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React

Intro to React Part 1

React is a JavaScript library for building user interfaces.
React makes it painless to create interactive UIs. Design simple views for each state in your application, and React will efficiently update and render just the right components when your data changes.

Declarative views make your code more predictable and easier to debug.

React components implement a render() method that takes input data and returns what to display. This example uses an XML-like syntax called JSX. Input data that is passed into the component can be accessed by render() via this.props.

A Stateful Component

In addition to taking input data (accessed via this.props), a component can maintain internal state data (accessed via this.state). When a component’s state data changes, the rendered markup will be updated by re-invoking render().

An Application

Using props and state, we can put together a small Todo application. This example uses state to track the current list of items as well as the text that the user has entered. Although event handlers appear to be rendered inline, they will be collected and implemented using event delegation.

A Component Using External Plugins

React allows you to interface with other libraries and frameworks. This example uses remarkable, an external Markdown library, to convert the <textarea>’s value in real time.

What Is React?

React is a declarative, efficient, and flexible JavaScript library for building user interfaces. It lets you compose complex UIs from small and isolated pieces of code called “components”.

React has a few different kinds of components, but we’ll start with React.Component subclasses:

EXAMPLE

class ShoppingList1 extends React.Component {

  render() {

    return (

      <div className=”shopping-lis1t”>

        <h1>Shopping List1 for {this.props.name}</h1>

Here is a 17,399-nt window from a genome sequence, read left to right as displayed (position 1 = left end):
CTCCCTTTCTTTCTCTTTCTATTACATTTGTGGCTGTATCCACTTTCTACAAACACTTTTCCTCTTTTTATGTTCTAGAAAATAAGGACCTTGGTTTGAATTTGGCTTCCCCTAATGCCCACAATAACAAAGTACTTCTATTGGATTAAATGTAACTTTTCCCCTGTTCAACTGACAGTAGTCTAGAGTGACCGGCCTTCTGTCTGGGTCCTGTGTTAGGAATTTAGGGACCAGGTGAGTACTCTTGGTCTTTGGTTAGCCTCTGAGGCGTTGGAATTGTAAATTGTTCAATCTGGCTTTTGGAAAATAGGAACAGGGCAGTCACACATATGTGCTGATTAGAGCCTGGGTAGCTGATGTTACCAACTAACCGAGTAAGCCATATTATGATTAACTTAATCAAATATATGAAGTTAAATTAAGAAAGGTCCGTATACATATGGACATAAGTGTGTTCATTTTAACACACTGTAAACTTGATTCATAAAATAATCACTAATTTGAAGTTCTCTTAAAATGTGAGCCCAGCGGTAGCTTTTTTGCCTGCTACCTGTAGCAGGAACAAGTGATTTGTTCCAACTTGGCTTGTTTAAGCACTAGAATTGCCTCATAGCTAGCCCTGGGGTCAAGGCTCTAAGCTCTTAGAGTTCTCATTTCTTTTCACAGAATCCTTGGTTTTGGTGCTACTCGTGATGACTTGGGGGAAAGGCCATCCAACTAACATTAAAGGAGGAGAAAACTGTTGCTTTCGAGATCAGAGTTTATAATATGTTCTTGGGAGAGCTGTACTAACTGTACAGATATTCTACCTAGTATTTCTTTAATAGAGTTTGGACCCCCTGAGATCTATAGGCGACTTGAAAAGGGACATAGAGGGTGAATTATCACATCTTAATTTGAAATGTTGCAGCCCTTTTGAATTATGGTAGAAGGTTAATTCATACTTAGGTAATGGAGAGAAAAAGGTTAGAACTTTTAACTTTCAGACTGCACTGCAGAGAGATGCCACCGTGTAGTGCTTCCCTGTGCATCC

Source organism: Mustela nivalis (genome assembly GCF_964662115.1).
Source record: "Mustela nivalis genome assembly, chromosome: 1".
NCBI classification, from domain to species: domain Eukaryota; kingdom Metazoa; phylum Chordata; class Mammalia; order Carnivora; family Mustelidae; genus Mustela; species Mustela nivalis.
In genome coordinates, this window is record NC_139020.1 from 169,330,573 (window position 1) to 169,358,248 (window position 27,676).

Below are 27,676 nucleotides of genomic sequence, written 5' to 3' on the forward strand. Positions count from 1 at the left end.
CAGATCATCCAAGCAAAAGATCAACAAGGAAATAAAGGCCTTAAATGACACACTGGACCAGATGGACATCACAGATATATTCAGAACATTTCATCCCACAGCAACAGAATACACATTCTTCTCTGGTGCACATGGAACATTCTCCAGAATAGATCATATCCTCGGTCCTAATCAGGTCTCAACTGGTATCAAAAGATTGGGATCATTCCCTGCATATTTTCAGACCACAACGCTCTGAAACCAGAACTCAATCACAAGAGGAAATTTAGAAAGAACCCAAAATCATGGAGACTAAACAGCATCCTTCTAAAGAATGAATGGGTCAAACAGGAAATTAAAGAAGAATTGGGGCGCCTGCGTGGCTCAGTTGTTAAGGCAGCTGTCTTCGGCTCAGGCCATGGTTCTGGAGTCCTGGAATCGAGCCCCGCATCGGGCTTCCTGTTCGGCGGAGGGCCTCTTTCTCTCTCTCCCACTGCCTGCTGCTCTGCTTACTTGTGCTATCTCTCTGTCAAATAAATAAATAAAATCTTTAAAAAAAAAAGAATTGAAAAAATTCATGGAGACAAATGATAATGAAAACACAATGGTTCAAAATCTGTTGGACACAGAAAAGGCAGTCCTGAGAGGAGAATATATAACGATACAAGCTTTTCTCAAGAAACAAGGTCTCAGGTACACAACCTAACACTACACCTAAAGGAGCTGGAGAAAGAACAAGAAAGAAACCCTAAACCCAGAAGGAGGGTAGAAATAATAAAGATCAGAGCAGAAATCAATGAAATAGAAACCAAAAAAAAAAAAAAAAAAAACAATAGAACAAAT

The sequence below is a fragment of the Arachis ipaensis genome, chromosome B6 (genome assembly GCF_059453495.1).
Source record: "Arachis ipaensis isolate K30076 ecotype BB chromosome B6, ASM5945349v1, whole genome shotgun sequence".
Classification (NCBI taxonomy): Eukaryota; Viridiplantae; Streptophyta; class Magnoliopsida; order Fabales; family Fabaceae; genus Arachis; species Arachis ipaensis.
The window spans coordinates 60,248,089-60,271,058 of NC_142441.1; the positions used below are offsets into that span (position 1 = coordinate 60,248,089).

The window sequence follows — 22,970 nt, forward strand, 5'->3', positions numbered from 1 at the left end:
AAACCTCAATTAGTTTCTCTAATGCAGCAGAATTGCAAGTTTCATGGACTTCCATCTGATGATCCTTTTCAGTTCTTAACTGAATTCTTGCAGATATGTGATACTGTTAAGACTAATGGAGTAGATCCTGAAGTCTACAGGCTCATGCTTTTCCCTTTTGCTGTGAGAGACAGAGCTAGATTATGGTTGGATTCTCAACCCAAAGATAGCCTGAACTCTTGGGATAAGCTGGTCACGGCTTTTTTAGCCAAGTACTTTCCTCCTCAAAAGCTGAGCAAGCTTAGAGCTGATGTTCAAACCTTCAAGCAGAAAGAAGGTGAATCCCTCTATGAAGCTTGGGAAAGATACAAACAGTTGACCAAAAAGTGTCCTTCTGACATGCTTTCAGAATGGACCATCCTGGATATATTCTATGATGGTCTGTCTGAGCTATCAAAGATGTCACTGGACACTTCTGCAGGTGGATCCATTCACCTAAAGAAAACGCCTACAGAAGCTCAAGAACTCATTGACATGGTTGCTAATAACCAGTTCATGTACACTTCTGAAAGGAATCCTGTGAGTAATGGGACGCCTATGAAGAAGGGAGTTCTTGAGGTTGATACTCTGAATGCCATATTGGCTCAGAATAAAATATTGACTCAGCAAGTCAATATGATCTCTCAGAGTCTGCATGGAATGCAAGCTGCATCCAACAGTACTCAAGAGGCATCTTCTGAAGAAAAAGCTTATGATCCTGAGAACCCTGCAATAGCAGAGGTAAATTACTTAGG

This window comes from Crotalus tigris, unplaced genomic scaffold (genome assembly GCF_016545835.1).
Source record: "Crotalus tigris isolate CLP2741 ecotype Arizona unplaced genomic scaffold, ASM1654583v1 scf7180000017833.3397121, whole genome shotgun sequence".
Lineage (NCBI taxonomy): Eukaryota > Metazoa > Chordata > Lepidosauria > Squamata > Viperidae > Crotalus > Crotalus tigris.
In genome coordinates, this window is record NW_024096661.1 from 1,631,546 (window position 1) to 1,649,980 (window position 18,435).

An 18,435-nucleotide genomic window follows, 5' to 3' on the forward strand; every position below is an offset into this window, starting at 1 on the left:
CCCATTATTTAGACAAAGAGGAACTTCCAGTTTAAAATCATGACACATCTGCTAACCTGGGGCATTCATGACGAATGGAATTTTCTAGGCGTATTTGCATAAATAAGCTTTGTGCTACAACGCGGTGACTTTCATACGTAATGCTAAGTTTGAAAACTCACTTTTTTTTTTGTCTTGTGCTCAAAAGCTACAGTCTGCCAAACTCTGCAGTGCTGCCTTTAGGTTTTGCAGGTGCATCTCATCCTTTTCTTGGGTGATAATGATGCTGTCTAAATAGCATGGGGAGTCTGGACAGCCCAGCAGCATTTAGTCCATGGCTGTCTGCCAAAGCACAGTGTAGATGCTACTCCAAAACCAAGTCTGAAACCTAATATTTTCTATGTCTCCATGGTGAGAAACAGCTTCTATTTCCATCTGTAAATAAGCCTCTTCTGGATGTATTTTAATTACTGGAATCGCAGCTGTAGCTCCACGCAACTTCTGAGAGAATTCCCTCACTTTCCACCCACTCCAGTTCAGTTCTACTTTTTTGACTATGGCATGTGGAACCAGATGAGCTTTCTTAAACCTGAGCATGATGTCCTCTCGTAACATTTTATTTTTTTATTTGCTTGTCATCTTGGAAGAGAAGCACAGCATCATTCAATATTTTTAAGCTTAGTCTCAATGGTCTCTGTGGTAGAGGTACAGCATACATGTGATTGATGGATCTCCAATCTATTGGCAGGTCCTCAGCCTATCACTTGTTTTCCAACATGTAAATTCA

<ul>

          <li>Instagram</li>

          <li>WhatsApp</li>

          <li>Oculus</li>

        </ul>

      </div>

    );

  }

}

// Example usage: <ShoppingList1 name=”Mark” />

We’ll get to the funny XML-like tags soon. We use components to tell React what we want to see on the screen. When our data changes, React will efficiently update and re-render our components.

Here, ShoppingList is a React component class, or React component type. A component takes in parameters, called props (short for “properties”), and returns a hierarchy of views to display via the render method.

The render method returns a description of what you want to see on the screen. React takes the description and displays the result. In particular, render returns a React element, which is a lightweight description of what to render. Most React developers use a special syntax called “JSX” which makes these structures easier to write. The <div /> syntax is transformed at build time to React.createElement('div'). The example above is equivalent to:

EXAMPLE:

return React.createElement(‘div’, {className: ‘shopping-list’},

  React.createElement(‘h1’, /* … h1 children … */),

  React.createElement(‘ul’, /* … ul children … */)

);

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